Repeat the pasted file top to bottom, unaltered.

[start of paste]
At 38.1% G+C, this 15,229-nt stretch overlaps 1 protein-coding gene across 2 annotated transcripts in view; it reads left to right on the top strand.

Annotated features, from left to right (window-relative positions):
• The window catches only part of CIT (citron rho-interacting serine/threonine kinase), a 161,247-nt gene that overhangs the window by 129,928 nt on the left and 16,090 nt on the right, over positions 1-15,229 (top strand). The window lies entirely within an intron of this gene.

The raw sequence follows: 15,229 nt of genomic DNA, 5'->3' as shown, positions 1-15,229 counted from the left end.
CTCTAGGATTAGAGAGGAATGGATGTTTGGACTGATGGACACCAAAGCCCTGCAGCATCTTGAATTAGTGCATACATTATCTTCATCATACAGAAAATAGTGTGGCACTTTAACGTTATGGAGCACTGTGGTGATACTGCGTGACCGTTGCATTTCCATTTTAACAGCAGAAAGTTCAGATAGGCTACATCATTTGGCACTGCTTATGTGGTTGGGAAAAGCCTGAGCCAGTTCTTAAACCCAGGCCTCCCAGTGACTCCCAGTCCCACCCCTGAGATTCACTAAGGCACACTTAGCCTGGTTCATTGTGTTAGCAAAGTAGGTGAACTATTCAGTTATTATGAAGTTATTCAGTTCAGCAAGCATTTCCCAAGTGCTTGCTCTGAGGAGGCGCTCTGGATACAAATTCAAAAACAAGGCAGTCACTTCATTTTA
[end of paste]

At 38.1% G+C, this 15,229-nt stretch overlaps 1 protein-coding gene across 2 annotated transcripts in view; it reads left to right on the top strand.

Annotated features, from left to right (window-relative positions):
• The window catches only part of CIT (citron rho-interacting serine/threonine kinase), a 161,247-nt gene that overhangs the window by 129,928 nt on the left and 16,090 nt on the right, over positions 1-15,229 (top strand). The window lies entirely within an intron of this gene.

The raw sequence follows: 15,229 nt of genomic DNA, 5'->3' as shown, positions 1-15,229 counted from the left end.
CTCTAGGATTAGAGAGGAATGGATGTTTGGACTGATGGACACCAAAGCCCTGCAGCATCTTGAATTAGTGCATACATTATCTTCATCATACAGAAAATAGTGTGGCACTTTAACGTTATGGAGCACTGTGGTGATACTGCGTGACCGTTGCATTTCCATTTTAACAGCAGAAAGTTCAGATAGGCTACATCATTTGGCACTGCTTATGTGGTTGGGAAAAGCCTGAGCCAGTTCTTAAACCCAGGCCTCCCAGTGACTCCCAGTCCCACCCCTGAGATTCACTAAGGCACACTTAGCCTGGTTCATTGTGTTAGCAAAGTAGGTGAACTATTCAGTTATTATGAAGTTATTCAGTTCAGCAAGCATTTCCCAAGTGCTTGCTCTGAGGAGGCGCTCTGGATACAAATTCAAAAACAAGGCAGTCACTTCATTTTA